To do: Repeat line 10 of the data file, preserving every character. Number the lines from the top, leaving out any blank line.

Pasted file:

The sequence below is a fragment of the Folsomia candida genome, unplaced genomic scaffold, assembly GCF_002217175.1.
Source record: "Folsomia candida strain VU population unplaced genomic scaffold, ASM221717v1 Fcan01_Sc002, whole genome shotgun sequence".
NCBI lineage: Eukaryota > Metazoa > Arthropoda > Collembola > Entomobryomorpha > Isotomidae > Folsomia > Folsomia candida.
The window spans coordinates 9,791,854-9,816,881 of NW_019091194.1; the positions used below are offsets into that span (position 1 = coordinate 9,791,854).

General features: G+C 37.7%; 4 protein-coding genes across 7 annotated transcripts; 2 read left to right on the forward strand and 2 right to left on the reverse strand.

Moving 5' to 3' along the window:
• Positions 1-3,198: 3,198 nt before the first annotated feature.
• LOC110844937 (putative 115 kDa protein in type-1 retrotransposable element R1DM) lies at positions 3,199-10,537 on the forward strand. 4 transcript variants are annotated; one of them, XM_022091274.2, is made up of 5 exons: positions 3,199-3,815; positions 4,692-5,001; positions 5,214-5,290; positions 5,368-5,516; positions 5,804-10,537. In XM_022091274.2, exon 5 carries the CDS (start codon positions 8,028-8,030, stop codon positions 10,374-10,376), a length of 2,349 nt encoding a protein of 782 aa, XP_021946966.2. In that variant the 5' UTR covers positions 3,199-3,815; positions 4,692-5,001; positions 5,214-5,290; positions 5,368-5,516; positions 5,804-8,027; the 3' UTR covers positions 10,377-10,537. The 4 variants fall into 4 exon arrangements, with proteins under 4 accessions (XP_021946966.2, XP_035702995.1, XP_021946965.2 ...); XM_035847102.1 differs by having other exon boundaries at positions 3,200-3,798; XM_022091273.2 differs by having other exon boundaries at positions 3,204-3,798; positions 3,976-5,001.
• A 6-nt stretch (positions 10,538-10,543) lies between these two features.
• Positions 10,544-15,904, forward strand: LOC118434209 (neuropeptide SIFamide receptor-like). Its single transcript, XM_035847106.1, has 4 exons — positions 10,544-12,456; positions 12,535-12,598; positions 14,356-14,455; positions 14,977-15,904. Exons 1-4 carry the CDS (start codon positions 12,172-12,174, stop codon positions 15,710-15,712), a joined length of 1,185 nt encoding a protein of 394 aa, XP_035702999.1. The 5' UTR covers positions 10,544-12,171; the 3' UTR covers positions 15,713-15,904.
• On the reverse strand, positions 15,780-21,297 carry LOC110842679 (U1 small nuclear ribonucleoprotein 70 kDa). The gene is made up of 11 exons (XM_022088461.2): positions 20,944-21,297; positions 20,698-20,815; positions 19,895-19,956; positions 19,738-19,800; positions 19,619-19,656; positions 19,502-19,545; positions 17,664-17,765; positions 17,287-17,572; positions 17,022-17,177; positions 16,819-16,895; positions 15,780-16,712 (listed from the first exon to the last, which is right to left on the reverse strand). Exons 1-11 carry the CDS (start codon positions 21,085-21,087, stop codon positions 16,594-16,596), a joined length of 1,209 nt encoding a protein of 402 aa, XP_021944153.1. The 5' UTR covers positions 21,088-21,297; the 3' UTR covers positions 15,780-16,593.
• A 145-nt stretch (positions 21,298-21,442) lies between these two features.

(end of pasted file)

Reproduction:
• Positions 10,544-15,904, forward strand: LOC118434209 (neuropeptide SIFamide receptor-like). Its single transcript, XM_035847106.1, has 4 exons — positions 10,544-12,456; positions 12,535-12,598; positions 14,356-14,455; positions 14,977-15,904. Exons 1-4 carry the CDS (start codon positions 12,172-12,174, stop codon positions 15,710-15,712), a joined length of 1,185 nt encoding a protein of 394 aa, XP_035702999.1. The 5' UTR covers positions 10,544-12,171; the 3' UTR covers positions 15,713-15,904.